I can’t say that OmniOutliner has replaced anything completely in my workflow as of today, but has definitely added value to it. I could see OmniOutliner replacing Evernote for the way that I keep data (mostly research and links) while using my MacBook or Mac, but can’t do anything like Evernote can do while I’m mobile with my iPhone.

            If you just do basic calculations and sorting in Excel or Numbers, then OmniOutliner may be able to replace that. But really, OmniOutliner feels like a product of its own and if you are in need of a good outlining application, this is the app to get for Mac.

            Conclusion

            My 30 days with OmniOutliner has gone a little longer because of my growing love for the app. I love taking notes with it, organizing ideas, keeping track of small datasets, and summing up values. But, the thing that makes OmniOutliner so darn compelling is Omni’s excellent outlining engine that is also included in OmniFocus. It make organizing and moving things so easy and once you use it and try something else for outlining, you will see just how awesome it really is.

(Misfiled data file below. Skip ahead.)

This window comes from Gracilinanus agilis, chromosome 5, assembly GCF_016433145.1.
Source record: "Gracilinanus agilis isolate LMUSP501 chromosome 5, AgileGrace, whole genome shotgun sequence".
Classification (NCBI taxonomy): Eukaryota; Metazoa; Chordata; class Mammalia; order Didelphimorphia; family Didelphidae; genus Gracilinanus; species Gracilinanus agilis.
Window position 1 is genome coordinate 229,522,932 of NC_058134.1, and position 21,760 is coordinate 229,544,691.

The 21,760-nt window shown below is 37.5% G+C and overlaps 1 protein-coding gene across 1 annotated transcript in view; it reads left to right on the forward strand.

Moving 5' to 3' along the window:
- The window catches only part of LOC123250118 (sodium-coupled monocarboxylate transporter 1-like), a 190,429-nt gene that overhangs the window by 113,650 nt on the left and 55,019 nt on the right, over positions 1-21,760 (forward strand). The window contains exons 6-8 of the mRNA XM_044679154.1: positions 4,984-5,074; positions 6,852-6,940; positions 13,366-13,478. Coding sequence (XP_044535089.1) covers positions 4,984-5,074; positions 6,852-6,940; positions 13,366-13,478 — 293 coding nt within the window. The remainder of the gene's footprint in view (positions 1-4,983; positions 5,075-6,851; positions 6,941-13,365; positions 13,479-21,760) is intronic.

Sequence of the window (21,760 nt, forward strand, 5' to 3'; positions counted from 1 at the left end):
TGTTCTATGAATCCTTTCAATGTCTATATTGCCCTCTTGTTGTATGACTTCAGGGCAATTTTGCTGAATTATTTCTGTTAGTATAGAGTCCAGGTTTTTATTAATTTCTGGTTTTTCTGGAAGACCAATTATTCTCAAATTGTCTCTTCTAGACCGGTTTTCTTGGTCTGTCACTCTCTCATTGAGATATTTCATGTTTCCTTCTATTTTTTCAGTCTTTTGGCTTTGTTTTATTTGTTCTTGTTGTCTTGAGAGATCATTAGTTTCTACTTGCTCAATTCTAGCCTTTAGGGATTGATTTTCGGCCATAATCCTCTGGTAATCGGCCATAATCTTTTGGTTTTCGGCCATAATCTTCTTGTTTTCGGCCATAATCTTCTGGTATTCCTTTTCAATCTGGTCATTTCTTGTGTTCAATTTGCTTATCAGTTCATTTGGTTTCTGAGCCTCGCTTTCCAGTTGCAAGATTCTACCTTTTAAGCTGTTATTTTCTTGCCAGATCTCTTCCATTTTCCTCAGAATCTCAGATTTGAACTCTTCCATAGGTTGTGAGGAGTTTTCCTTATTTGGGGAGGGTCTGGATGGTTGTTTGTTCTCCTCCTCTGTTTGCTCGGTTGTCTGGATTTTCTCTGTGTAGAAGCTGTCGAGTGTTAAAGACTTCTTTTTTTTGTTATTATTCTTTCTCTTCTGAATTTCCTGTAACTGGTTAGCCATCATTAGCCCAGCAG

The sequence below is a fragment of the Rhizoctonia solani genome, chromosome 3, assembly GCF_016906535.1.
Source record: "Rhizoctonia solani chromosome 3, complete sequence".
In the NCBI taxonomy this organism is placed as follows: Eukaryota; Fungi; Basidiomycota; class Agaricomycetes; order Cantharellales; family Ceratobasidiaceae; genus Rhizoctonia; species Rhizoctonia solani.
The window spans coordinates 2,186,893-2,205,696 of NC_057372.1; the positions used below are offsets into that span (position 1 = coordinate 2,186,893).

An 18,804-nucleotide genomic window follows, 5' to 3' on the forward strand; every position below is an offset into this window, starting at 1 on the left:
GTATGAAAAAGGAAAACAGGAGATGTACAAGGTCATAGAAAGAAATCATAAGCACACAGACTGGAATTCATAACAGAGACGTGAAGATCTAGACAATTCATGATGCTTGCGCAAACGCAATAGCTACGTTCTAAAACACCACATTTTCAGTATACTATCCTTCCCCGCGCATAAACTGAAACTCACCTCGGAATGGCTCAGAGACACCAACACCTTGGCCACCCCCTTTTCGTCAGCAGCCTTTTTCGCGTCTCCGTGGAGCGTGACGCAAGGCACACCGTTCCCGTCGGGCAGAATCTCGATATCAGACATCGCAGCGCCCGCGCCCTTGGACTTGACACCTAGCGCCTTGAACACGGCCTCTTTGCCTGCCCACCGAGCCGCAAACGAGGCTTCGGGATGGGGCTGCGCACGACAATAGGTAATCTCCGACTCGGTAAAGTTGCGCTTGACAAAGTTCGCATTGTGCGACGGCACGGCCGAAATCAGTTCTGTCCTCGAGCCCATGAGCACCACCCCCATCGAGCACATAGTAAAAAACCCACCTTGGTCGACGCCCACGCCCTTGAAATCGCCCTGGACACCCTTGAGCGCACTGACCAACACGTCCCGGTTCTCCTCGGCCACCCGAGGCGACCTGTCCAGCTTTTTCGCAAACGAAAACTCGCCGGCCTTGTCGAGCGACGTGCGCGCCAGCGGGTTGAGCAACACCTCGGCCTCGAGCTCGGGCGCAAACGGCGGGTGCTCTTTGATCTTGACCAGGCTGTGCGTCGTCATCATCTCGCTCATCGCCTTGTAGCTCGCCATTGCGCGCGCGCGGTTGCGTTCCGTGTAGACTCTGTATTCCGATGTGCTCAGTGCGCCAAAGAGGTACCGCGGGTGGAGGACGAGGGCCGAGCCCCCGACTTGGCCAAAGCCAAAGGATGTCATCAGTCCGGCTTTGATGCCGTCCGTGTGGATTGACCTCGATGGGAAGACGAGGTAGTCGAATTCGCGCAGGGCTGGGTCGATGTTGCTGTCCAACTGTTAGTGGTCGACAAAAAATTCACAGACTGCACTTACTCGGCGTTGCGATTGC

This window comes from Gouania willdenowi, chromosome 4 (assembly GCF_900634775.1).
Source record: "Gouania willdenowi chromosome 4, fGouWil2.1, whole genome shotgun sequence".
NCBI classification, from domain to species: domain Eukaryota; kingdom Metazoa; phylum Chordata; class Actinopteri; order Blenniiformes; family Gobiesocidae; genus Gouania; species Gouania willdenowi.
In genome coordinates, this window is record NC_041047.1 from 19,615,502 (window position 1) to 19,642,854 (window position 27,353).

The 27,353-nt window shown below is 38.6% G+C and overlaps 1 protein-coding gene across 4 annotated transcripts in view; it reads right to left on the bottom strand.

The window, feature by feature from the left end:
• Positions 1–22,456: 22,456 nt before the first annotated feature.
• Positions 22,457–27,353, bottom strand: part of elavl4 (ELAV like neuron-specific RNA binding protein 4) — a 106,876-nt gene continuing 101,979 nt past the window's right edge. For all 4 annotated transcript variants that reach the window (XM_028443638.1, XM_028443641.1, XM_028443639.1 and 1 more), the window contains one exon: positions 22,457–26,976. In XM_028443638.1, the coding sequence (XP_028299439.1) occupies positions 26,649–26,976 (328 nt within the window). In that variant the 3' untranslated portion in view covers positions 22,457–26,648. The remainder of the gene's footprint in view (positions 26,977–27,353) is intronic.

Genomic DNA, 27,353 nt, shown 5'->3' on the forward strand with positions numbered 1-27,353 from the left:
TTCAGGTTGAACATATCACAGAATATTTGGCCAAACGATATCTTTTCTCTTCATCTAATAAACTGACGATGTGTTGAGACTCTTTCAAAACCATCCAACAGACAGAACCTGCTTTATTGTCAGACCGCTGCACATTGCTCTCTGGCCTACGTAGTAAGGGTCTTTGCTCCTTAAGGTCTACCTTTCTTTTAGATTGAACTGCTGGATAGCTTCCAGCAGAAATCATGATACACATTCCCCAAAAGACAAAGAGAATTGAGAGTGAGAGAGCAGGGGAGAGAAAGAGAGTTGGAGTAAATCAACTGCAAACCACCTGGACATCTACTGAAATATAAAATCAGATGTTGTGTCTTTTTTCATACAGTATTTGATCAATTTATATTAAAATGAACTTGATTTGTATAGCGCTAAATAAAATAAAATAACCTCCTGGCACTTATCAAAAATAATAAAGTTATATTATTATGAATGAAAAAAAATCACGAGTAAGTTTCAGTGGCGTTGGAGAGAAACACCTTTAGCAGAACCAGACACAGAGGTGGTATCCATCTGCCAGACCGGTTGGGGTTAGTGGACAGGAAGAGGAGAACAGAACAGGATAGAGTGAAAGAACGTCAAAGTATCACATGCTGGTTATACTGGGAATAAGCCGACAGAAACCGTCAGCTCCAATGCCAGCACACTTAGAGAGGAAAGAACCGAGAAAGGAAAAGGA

The long and the short of it; OmniOutliner is the best way to create outlines on the Mac or any platform for that matter and if you want that, the $39.99 for OmniOutliner 3 or $69.99 for OmniOutliner Professional is totally worth it.

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            More by this author

            CM Smith

            A technologist and writer who shares advice on personal productivity, creativity and how to use technology to get things done.

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            Last Updated on January 21, 2020

            Becoming Self-Taught (The How-To Guide)

            Becoming Self-Taught (The How-To Guide)

            Most of the skills I use to make a living are skills I’ve learned on my own: Web design, desktop publishing, marketing, personal productivity skills, even teaching! And most of what I know about science, politics, computers, art, guitar-playing, world history, writing, and a dozen other topics, I’ve picked up outside of any formal education.

            This is not to toot my own horn at all; if you stop to think about it, much of what you know how to do you’ve picked up on your own. But we rarely think about the process of becoming self-taught. This is too bad, because often, we shy away from things we don’t know how to do without stopping to think about how we might learn it — in many cases, fairly easily.